We're gonna go ahead and assume that you've read part one in our series on Nick Zwirlein, Composer & Sound Designer for the Golden Tee arcade releases, and his incredible work on the GT 2022 soundtrack. However, in the event that you somehow missed it, you can check that out HERE to catch up. All good? Okay, onward and upward!
Nick was kind enough to give us an inside look at his approach to each of the currently released Golden Tee 2022 courses and their respective soundtracks, and that's what we're going to cover in this, part two of the latest entry in our Golden Tee insight series, The 19th Hole.
Hollywood Hills - Bel Air, California
“This was the first one I researched references for, and I had some discussions with design personnel. There’s a scene in The Godfather where they go to Hollywood, and there’s this kind of gentle, wilting, big band kind of tune as they’re pulling up, and that seemed really appropriate. I’d thought of doing ‘Marvel’ epic orchestral or something, but it just doesn't go with the visuals of when you're just looking at a pastoral like golf course, but the design team liked the reference that I picked out. My dad's a saxophone player, and I asked him what keys should I write in, in case we actually record. He had some good feedback, and it was the first big band tune I did.”
“When I'm doing something that's not in my wheelhouse, I just listen to a ton of stuff usually. There's a sort of crossover between jazz and blues and I'm fairly familiar with blues, so I did a pretty bluesy, big band tune for that. I had the opportunity to record real saxophone with our other composer, Chuck Larish, who typically handles our mobile stuff, and my wife played drums on it. Those two things being real, just added so much to the tune. When I listened to the mockup, I was pretty happy with it, but when I listen to it now, it sounds like Super Nintendo jazz compared to the one with real instruments.”
Easter Island - Rapa Nui, Chile
“There was recent Banderas action movie set in Chile that I listened to the most. I also listened to some Santana nylon stuff, and the nylon solo in "Don't Speak" by No Doubt. Some refs were really strong creatively, and others were more for mixing. I borrowed a classical nylon string guitar from the middle school my wife works at, I put new strings on it, and right as I was gonna hit record, I looked down and there was this enormous seam open. You could put a quarter through it, and I was like, ‘I should probably do something about that’. So I masking taped it closed and I had like twice the low end from the guitar, but that tune was a lot of fun and had a lot of real nylon string on it.”
Petra - Wadi Musa, Jordan
“With Petra I started looking for sample packs, because it’s a little obscure, geographically, and you’d be surprised how quickly you go through everything you have built into your tools. So I gathered a lot of real performances, which I like, with phrase samples of real players. There’s a lot of Oud, Ney Flute, and Duduk, with stringed instruments that are kind of really bright sounding. I put a demo together for that, and Jim Z thought that the flute sounded like Men at Work, like whatever their hit song is and it wasn't like a criticism, it was just an observation, right? So I just rolled with it. I figured that was so old that, you know, people probably wouldn't know it or they wouldn't be thinking about that. He’s correct. It checks out.”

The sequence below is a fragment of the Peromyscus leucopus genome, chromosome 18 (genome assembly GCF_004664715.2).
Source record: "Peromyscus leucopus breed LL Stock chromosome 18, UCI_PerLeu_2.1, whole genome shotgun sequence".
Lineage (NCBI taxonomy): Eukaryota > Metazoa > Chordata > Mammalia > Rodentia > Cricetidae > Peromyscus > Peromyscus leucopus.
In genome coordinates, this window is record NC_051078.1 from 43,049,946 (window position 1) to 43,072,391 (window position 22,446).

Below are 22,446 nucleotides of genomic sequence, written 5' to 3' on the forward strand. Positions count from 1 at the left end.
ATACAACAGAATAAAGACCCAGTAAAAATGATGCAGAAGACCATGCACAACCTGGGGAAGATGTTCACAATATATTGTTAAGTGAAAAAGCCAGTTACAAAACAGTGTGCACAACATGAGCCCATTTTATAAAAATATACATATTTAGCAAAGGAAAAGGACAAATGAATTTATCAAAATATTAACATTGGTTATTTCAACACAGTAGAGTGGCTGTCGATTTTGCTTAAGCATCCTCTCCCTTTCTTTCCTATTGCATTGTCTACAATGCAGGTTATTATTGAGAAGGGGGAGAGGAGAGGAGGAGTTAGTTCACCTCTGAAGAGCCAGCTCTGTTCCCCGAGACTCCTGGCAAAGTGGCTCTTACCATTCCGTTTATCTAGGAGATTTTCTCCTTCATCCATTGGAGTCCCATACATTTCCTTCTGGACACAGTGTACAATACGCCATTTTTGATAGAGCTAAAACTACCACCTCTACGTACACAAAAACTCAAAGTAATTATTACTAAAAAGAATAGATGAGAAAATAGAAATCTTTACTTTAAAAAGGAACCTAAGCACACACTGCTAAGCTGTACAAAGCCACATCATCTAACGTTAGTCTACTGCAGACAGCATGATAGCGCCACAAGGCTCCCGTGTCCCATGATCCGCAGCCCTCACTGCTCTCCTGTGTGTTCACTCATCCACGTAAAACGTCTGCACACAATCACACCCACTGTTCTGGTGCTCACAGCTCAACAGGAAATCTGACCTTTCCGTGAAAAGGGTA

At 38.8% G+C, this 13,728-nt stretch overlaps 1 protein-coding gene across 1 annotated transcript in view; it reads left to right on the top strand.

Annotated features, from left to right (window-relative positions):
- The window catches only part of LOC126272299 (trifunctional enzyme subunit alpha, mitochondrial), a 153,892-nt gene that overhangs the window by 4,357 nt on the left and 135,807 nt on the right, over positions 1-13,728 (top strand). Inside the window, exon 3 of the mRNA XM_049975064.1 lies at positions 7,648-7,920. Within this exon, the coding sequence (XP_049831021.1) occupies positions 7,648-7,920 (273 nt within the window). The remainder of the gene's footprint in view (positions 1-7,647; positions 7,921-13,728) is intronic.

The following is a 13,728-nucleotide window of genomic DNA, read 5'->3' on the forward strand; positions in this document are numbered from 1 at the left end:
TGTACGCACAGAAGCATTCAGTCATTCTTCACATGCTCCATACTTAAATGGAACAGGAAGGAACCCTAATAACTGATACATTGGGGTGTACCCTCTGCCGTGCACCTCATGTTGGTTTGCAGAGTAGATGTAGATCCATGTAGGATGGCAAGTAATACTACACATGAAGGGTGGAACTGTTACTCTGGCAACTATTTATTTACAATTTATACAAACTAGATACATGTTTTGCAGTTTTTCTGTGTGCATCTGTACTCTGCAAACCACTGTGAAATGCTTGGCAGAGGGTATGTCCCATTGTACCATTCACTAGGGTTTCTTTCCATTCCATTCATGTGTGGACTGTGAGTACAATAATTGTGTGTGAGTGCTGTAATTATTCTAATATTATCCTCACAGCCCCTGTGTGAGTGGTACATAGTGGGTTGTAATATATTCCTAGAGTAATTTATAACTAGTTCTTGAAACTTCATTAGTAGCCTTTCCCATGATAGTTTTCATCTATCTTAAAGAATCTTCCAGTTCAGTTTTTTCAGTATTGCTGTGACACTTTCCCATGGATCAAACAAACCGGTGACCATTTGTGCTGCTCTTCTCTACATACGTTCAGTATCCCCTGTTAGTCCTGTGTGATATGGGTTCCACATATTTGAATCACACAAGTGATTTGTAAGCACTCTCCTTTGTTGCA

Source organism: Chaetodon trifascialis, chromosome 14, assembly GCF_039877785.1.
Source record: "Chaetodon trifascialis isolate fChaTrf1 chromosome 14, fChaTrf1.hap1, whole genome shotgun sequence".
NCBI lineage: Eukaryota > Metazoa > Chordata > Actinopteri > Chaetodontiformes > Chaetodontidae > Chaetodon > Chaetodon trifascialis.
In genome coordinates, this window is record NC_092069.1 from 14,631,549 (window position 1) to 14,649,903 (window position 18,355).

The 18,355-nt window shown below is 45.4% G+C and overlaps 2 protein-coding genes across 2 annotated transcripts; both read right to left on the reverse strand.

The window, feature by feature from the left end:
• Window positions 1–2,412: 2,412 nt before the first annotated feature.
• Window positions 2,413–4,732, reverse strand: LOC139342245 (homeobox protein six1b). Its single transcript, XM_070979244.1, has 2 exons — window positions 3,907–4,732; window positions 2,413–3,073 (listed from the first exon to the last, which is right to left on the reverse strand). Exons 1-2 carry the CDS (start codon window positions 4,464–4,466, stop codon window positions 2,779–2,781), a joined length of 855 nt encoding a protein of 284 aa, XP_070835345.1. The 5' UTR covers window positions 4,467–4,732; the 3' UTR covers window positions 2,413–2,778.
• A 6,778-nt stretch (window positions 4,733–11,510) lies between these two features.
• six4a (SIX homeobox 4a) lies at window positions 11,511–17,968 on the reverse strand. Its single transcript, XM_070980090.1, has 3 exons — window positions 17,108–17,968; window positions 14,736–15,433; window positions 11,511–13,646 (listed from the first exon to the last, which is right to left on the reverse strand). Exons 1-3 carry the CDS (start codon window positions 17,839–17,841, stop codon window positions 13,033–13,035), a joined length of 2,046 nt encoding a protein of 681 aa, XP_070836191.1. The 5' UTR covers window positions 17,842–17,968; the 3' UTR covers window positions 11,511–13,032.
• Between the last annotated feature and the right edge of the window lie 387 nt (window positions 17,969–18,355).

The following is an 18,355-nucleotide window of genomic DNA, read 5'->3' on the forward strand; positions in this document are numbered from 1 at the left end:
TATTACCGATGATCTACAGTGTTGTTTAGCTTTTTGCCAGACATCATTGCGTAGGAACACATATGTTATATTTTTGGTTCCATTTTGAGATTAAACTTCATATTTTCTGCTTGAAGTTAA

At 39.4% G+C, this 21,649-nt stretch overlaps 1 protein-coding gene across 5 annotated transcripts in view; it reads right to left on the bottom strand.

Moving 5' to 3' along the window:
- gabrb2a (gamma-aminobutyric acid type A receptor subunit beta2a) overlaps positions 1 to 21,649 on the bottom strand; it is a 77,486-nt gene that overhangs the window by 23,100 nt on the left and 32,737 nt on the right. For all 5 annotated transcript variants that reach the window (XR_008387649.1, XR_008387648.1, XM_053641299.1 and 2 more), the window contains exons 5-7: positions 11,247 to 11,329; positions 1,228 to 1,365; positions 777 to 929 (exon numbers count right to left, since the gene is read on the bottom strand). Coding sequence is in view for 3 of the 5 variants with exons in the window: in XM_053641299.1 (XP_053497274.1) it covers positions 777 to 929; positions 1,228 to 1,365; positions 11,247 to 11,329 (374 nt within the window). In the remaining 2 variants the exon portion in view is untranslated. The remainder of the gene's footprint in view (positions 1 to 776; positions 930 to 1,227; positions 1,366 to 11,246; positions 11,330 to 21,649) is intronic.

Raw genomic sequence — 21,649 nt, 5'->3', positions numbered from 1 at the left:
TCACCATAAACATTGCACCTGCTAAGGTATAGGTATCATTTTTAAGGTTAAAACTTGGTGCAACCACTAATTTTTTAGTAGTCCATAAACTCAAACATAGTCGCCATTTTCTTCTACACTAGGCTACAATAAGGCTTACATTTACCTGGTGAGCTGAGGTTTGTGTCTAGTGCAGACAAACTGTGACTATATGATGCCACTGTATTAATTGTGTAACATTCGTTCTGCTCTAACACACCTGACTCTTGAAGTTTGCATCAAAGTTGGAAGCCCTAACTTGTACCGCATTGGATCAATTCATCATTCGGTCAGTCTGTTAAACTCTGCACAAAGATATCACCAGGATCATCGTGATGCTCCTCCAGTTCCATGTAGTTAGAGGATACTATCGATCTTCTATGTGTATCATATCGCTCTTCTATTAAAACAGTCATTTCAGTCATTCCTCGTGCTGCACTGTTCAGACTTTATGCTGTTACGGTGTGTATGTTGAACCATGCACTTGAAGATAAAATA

Nihon Yoru - Tokyo, Japan
“I was happy with the way Nihon worked out. I thought Tokyo at night, and that kind of seemed edgy. I was happy when I saw the course, cuz I was picturing Blade Runner, with neon lights and signs everywhere, and I was gonna do EDM for that, but it sounded empty. It sounded like it needed something, even though I was working from the references, and I wound up putting eight string guitars on it. That's been a fun thing about the gig is that I don't feel pressure from anyone against keeping things current, and people have really embraced that. It's also got a little bit of nine string on it, and it sounds, again, really current. I was glad to see that it looked the way that I hoped would, because if it had been super tranquil, maybe wouldn't have worked, but at the end of the day I feel like gamers and metal kind of go together like peas and carrots, and I felt like it was something that our players would enjoy.”
Champ 99 - Aspen Lake, Colorado
“We ended up doing a couple of remasters, and those are lot of fun. There’s some real cello on Champ ’99. I was like, okay, mountains, 1999. What am I gonna do for this? A lot of times you’d just go with a generic orchestral forest thing, but I thought of the band Phish. I’m not a huge Phish fan, but I was like nineties...here we go, and I got approval for that. It was a lot of fun, because we recorded a lot of real guitars and got a nice solo.”
Thanks to Nick Z. for taking the time to discuss his process and influences in creating this series of bangers to whisk us all away for some grand fantasy golf! We'll be back with more creative insight on The 19th Hole from Nick with the release of Norddalen and Eagle's Peak! Stay tuned!